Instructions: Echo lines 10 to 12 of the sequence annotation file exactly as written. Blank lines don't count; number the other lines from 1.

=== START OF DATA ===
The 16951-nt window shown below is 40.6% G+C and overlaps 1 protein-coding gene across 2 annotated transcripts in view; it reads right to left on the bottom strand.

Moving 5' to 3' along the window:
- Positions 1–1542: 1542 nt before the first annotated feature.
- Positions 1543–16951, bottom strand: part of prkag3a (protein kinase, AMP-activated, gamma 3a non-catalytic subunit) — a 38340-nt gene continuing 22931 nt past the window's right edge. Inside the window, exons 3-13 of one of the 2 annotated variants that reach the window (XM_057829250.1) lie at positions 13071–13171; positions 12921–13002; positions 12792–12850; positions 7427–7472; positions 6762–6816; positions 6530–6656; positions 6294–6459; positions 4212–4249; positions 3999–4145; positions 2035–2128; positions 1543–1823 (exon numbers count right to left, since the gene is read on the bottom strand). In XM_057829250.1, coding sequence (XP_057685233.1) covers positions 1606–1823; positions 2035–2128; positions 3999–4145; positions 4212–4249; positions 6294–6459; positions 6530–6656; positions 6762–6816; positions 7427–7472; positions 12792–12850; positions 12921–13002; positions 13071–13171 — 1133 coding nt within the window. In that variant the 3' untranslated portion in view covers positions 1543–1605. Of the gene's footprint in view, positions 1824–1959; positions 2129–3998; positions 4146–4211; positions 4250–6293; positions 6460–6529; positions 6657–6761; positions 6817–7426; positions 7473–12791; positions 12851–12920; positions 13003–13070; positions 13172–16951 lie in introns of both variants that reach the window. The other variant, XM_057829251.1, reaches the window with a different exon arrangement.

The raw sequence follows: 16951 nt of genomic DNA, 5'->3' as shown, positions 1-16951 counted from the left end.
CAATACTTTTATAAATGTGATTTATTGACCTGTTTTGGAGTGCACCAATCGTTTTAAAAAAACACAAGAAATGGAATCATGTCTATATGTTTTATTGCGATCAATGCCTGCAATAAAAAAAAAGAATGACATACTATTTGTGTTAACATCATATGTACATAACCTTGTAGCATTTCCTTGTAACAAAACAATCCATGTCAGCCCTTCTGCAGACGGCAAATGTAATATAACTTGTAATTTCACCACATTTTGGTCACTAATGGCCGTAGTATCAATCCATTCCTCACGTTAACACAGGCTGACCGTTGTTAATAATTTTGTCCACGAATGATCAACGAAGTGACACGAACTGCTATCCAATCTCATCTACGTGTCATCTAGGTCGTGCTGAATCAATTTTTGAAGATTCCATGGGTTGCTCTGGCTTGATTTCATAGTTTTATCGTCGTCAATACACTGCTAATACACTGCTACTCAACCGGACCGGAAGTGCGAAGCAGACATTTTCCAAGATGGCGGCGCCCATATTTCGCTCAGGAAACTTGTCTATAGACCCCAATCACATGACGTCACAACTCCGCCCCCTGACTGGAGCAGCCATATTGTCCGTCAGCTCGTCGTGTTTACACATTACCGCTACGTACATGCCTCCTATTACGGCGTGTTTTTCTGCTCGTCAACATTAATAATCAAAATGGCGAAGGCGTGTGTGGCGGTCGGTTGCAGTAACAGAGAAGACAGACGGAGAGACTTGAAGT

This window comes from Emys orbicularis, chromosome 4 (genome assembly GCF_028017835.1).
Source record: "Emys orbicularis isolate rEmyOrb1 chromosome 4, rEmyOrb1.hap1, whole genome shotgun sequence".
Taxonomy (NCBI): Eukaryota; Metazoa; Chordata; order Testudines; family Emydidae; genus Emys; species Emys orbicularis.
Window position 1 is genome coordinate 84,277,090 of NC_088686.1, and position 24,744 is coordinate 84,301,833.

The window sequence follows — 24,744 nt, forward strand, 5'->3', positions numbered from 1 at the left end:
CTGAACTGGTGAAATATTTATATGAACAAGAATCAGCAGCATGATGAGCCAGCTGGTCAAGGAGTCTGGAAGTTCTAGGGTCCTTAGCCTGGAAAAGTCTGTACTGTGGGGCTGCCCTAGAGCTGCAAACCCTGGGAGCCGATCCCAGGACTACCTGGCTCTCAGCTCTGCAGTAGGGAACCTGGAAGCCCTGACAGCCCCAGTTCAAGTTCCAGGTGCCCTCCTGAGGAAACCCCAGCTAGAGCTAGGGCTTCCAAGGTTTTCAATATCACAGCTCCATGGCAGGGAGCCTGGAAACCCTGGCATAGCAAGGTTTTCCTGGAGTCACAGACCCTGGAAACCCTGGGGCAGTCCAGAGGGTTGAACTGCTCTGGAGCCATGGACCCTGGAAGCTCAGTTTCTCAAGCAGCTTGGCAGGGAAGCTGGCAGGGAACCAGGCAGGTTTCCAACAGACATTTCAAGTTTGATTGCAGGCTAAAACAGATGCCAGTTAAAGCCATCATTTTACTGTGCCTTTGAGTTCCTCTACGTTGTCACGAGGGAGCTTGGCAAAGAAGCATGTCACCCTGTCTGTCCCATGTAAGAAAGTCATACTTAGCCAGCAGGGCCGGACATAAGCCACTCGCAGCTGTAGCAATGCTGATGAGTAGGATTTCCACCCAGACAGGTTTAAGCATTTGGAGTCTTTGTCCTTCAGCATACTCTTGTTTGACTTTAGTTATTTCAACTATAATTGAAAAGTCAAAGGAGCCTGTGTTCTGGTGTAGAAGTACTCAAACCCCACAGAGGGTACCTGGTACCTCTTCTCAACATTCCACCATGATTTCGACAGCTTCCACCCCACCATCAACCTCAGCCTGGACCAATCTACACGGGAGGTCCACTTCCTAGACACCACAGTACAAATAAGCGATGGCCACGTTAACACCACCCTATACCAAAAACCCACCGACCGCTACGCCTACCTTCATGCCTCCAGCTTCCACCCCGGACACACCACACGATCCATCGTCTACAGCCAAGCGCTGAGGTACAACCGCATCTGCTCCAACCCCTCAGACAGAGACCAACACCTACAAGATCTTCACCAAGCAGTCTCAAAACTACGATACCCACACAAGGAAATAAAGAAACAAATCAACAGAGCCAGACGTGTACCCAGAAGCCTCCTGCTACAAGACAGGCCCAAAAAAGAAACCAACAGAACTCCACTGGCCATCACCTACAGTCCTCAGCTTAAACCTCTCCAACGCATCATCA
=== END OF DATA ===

Window position 1 is genome coordinate 84,277,090 of NC_088686.1, and position 24,744 is coordinate 84,301,833.

The window sequence follows — 24,744 nt, forward strand, 5'->3', positions numbered from 1 at the left end:
CTGAACTGGTGAAATATTTATATGAACAAGAATCAGCAGCATGATGAGCCAGCTGGTCAAGGAGTCTGGAAGTTCTAGGGTCCTTAGCCTGGAAAAGTCTGTACTGTGGGGCTGCCCTAGAGCTGCAAACCCTGGGAGCCGATCCCAGGACTACCTGGCTCTCAGCTCTGCAGTAGGGAACCTGGAAGCCCTGACAGCCCCAGTTCAAGTTCCAGGTGCCCTCCTGAGGAAACCCCAGCTAGAGCTAGGGCTTCCAAGGTTTTCAATATCACAGCTCCATGGCAGGGAGCCTGGAAACCCTGGCATAGCAAGGTTTTCCTGGAGTCACAGACCCTGGAAACCCTGGGGCAGTCCAGAGGGTTGAACTGCTCTGGAGCCATGGACCCTGGAAGCTCAGTTTCTCAAGCAGCTTGGCAGGGAAGCTGGCAGGGAACCAGGCAGGTTTCCAACAGACATTTCAAGTTTGATTGCAGGCTAAAACAGATGCCAGTTAAAGCCATCATTTTACTGTGCCTTTGAGTTCCTCTACGTTGTCACGAGGGAGCTTGGCAAAGAAGCATGTCACCCTGTCTGTCCCATGTAAGAAAGTCATACTTAGCCAGCAGGGCCGGACATAAGCCACTCGCAGCTGTAGCAATGCTGATGAGTAGGATTTCCACCCAGACAGGTTTAAGCATTTGGAGTCTTTGTCCTTCAGCATACTCTTGTTTGACTTTAGTTATTTCAACTATAATTGAAAAGTCAAAGGAGCCTGTGTTCTGGTGTAGAAGTACTCAAACCCCACAGAGGGTACCTGGTACCTCTTCTCAACATTCCACCATGATTTCGACAGCTTCCACCCCACCATCAACCTCAGCCTGGACCAATCTACACGGGAGGTCCACTTCCTAGACACCACAGTACAAATAAGCGATGGCCACGTTAACACCACCCTATACCAAAAACCCACCGACCGCTACGCCTACCTTCATGCCTCCAGCTTCCACCCCGGACACACCACACGATCCATCGTCTACAGCCAAGCGCTGAGGTACAACCGCATCTGCTCCAACCCCTCAGACAGAGACCAACACCTACAAGATCTTCACCAAGCAGTCTCAAAACTACGATACCCACACAAGGAAATAAAGAAACAAATCAACAGAGCCAGACGTGTACCCAGAAGCCTCCTGCTACAAGACAGGCCCAAAAAAGAAACCAACAGAACTCCACTGGCCATCACCTACAGTCCTCAGCTTAAACCTCTCCAACGCATCATCA